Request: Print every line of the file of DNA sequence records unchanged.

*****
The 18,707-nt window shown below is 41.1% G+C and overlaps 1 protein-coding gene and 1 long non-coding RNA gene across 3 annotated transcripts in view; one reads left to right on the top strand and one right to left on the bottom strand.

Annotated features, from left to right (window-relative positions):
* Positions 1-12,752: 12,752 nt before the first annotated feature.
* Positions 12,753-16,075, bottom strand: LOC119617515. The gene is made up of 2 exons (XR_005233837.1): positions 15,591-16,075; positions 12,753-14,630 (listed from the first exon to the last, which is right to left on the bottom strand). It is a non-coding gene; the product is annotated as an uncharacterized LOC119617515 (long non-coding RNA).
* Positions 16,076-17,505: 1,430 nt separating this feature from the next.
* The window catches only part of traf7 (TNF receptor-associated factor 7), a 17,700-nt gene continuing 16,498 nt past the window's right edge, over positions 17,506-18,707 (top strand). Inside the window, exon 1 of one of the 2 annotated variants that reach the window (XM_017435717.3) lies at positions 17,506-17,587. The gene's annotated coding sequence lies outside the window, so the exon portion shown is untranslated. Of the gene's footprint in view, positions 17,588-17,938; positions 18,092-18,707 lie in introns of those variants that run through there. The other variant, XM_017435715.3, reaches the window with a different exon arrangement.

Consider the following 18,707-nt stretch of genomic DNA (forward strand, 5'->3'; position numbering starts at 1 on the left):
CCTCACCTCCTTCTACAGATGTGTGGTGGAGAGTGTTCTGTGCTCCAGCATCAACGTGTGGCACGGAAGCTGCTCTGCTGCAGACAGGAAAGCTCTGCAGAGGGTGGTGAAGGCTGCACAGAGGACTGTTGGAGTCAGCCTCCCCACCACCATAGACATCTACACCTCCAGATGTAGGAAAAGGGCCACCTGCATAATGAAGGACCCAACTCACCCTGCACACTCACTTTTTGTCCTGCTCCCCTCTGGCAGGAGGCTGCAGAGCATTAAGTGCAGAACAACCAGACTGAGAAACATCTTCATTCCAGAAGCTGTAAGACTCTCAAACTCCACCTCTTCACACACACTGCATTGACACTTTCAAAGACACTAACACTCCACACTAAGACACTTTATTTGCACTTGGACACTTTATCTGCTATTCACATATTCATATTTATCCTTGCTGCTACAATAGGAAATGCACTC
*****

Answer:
The 18,707-nt window shown below is 41.1% G+C and overlaps 1 protein-coding gene and 1 long non-coding RNA gene across 3 annotated transcripts in view; one reads left to right on the top strand and one right to left on the bottom strand.

Annotated features, from left to right (window-relative positions):
* Positions 1-12,752: 12,752 nt before the first annotated feature.
* Positions 12,753-16,075, bottom strand: LOC119617515. The gene is made up of 2 exons (XR_005233837.1): positions 15,591-16,075; positions 12,753-14,630 (listed from the first exon to the last, which is right to left on the bottom strand). It is a non-coding gene; the product is annotated as an uncharacterized LOC119617515 (long non-coding RNA).
* Positions 16,076-17,505: 1,430 nt separating this feature from the next.
* The window catches only part of traf7 (TNF receptor-associated factor 7), a 17,700-nt gene continuing 16,498 nt past the window's right edge, over positions 17,506-18,707 (top strand). Inside the window, exon 1 of one of the 2 annotated variants that reach the window (XM_017435717.3) lies at positions 17,506-17,587. The gene's annotated coding sequence lies outside the window, so the exon portion shown is untranslated. Of the gene's footprint in view, positions 17,588-17,938; positions 18,092-18,707 lie in introns of those variants that run through there. The other variant, XM_017435715.3, reaches the window with a different exon arrangement.

Consider the following 18,707-nt stretch of genomic DNA (forward strand, 5'->3'; position numbering starts at 1 on the left):
CCTCACCTCCTTCTACAGATGTGTGGTGGAGAGTGTTCTGTGCTCCAGCATCAACGTGTGGCACGGAAGCTGCTCTGCTGCAGACAGGAAAGCTCTGCAGAGGGTGGTGAAGGCTGCACAGAGGACTGTTGGAGTCAGCCTCCCCACCACCATAGACATCTACACCTCCAGATGTAGGAAAAGGGCCACCTGCATAATGAAGGACCCAACTCACCCTGCACACTCACTTTTTGTCCTGCTCCCCTCTGGCAGGAGGCTGCAGAGCATTAAGTGCAGAACAACCAGACTGAGAAACATCTTCATTCCAGAAGCTGTAAGACTCTCAAACTCCACCTCTTCACACACACTGCATTGACACTTTCAAAGACACTAACACTCCACACTAAGACACTTTATTTGCACTTGGACACTTTATCTGCTATTCACATATTCATATTTATCCTTGCTGCTACAATAGGAAATGCACTC